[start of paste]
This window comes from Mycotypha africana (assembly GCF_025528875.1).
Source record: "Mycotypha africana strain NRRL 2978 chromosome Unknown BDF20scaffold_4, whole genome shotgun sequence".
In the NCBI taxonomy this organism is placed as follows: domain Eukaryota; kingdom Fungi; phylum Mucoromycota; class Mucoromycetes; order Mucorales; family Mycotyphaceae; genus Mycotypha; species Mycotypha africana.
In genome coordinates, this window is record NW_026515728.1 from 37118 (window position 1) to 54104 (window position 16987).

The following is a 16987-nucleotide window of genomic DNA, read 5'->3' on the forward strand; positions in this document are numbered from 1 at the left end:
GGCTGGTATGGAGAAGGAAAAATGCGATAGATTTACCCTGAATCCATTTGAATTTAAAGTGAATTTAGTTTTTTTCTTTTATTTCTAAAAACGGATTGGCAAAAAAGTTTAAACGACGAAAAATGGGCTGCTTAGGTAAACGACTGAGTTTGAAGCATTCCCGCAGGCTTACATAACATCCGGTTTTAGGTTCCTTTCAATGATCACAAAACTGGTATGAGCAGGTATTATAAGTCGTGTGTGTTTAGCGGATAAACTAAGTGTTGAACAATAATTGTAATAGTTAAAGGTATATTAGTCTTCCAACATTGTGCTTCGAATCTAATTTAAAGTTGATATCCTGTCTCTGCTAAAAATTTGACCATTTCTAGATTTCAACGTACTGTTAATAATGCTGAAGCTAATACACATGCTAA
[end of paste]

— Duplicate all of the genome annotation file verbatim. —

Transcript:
This window comes from Mycotypha africana (assembly GCF_025528875.1).
Source record: "Mycotypha africana strain NRRL 2978 chromosome Unknown BDF20scaffold_4, whole genome shotgun sequence".
In the NCBI taxonomy this organism is placed as follows: domain Eukaryota; kingdom Fungi; phylum Mucoromycota; class Mucoromycetes; order Mucorales; family Mycotyphaceae; genus Mycotypha; species Mycotypha africana.
In genome coordinates, this window is record NW_026515728.1 from 37118 (window position 1) to 54104 (window position 16987).

The following is a 16987-nucleotide window of genomic DNA, read 5'->3' on the forward strand; positions in this document are numbered from 1 at the left end:
GGCTGGTATGGAGAAGGAAAAATGCGATAGATTTACCCTGAATCCATTTGAATTTAAAGTGAATTTAGTTTTTTTCTTTTATTTCTAAAAACGGATTGGCAAAAAAGTTTAAACGACGAAAAATGGGCTGCTTAGGTAAACGACTGAGTTTGAAGCATTCCCGCAGGCTTACATAACATCCGGTTTTAGGTTCCTTTCAATGATCACAAAACTGGTATGAGCAGGTATTATAAGTCGTGTGTGTTTAGCGGATAAACTAAGTGTTGAACAATAATTGTAATAGTTAAAGGTATATTAGTCTTCCAACATTGTGCTTCGAATCTAATTTAAAGTTGATATCCTGTCTCTGCTAAAAATTTGACCATTTCTAGATTTCAACGTACTGTTAATAATGCTGAAGCTAATACACATGCTAA